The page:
As the recent Save Leith Walk campaign showed to stunning effect, organised locals can make a difference. 

But rather than starting from scratch each time a prospective new development comes along, local activists are now getting on the front foot with a longer-term approach. 

They’re preparing to draw up principles which could guide how Leith (a description loosely used to describe an area from the Forth to London Road) preserves and progresses in ways which reflect residents’ own aspirations.

Leith Creative, Leith Central and Leith Links Community Councils are holding two master-planning and design workshops this month (21 and 28 September). All locals can attend these free events, but are requested to book ahead HERE.

The results will be submitted in response to the City of Edinburgh Council’s consultation in December on its Local Development Plan ('City Plan 2030'). That broad document will eventually inform planning across the capital for the next ten years.

Up for discussion

A PAN presentation earlier this week, outlining proposals for 48–50 Iona Street (19/03802/PAN), was a good example of how well-intentioned developers can find themselves completely at odds with well-intentioned locals.

Topics which generated strong opinions included:

  • the need to prioritise genuinely affordable housing
  • controlling/reversing the loss of residential properties to AirBnB-style operations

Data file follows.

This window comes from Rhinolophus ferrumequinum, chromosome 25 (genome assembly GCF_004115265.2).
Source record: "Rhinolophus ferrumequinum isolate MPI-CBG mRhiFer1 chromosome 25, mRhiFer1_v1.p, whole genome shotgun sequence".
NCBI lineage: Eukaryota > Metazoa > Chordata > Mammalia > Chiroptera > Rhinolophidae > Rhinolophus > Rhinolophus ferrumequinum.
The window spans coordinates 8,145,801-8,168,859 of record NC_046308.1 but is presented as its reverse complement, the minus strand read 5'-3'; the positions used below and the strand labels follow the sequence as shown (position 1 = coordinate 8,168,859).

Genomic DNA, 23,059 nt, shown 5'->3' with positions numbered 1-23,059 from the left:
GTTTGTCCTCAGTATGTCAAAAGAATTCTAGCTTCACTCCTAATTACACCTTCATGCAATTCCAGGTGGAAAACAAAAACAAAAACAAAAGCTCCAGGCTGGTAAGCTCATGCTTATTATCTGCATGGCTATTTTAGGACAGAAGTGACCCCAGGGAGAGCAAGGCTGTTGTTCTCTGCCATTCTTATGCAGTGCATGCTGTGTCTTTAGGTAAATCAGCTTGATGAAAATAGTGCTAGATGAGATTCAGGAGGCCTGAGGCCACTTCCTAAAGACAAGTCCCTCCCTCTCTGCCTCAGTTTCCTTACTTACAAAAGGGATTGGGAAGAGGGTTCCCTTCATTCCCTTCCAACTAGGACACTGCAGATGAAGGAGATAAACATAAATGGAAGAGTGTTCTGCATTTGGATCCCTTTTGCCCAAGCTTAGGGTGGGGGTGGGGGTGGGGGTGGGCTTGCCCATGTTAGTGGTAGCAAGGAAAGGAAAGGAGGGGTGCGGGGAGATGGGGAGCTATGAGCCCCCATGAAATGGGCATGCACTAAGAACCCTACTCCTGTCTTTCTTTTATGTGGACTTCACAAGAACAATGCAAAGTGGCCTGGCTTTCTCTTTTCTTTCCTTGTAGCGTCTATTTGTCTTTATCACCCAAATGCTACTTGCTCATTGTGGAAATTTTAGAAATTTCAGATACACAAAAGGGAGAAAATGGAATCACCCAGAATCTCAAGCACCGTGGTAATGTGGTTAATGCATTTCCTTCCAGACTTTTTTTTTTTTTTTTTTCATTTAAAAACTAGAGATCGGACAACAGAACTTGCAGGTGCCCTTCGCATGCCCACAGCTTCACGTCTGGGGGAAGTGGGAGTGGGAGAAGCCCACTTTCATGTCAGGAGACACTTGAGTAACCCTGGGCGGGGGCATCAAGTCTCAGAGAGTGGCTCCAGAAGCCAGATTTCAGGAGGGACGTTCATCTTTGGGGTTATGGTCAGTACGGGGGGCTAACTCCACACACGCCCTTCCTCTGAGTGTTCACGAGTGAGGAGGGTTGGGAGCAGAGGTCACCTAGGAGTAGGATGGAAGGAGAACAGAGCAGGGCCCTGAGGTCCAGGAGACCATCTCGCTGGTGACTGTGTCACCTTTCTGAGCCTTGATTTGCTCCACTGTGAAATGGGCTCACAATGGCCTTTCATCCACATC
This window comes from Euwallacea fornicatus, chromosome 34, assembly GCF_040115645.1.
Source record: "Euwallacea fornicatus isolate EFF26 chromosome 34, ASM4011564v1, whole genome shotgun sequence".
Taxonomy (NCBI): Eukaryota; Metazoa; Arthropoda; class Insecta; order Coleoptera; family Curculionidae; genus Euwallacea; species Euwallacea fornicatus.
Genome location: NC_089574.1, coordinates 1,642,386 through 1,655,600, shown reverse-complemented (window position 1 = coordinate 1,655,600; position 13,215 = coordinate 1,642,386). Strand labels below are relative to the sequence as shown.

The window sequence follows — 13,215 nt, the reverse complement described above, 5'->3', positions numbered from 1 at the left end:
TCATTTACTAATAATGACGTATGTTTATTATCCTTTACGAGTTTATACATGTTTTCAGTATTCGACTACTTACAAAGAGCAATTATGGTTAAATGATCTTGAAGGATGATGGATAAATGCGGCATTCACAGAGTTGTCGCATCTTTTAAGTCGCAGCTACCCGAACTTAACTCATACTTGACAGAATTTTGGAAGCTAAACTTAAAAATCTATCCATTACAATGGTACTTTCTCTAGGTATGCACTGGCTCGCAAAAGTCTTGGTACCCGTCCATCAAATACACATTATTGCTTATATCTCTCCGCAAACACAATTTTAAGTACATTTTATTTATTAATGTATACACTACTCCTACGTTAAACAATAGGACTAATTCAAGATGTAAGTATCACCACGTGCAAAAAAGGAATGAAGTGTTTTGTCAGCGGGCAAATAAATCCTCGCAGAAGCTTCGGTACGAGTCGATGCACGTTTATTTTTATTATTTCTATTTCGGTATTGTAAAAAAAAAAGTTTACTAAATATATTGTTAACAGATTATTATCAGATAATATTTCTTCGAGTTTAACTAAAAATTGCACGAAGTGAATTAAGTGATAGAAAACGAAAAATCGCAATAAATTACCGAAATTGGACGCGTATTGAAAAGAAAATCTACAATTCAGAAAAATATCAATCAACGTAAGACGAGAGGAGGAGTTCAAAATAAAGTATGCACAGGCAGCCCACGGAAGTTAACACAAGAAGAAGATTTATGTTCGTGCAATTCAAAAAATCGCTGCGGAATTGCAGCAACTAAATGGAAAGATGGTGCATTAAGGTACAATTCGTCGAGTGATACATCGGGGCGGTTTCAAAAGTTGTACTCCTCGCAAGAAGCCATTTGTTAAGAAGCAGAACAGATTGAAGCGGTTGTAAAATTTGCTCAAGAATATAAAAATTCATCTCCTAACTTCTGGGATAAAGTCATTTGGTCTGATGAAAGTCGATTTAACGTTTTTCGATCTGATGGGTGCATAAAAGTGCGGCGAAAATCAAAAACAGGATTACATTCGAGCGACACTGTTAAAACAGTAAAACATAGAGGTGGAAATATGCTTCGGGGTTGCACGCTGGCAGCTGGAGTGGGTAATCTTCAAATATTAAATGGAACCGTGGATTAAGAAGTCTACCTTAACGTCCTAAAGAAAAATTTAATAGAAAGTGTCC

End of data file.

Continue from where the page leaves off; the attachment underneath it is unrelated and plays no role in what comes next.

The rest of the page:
• preserving and expanding green spaces
  • building with appropriate materials, e.g. stone not brick
  • building heights that don’t dwarf or overshadow neighbours
  • overpopulating areas without adequate investment in additional educational, health, and social services
  • disproportionate concentrations of students (and the flawed metrics used to measure their numbers)
  • the kind of lets students are offered, and how this can prevent short-term holiday lets out of term time
  • the questionable wisdom of siting students miles from their campuses
  • the need for City of Edinburgh Council to develop a coherent strategy in respect of ever-increasing higher education.

These and other subjects could usefully be discussed in the two Making Places events outlined above. To find out more, go HERE.

The events will be held on:
Saturday 21 September in McDonald Road Library, 11am–3pm
Saturday 28 September in venue TBC, 11am–3pm.


McDonald Road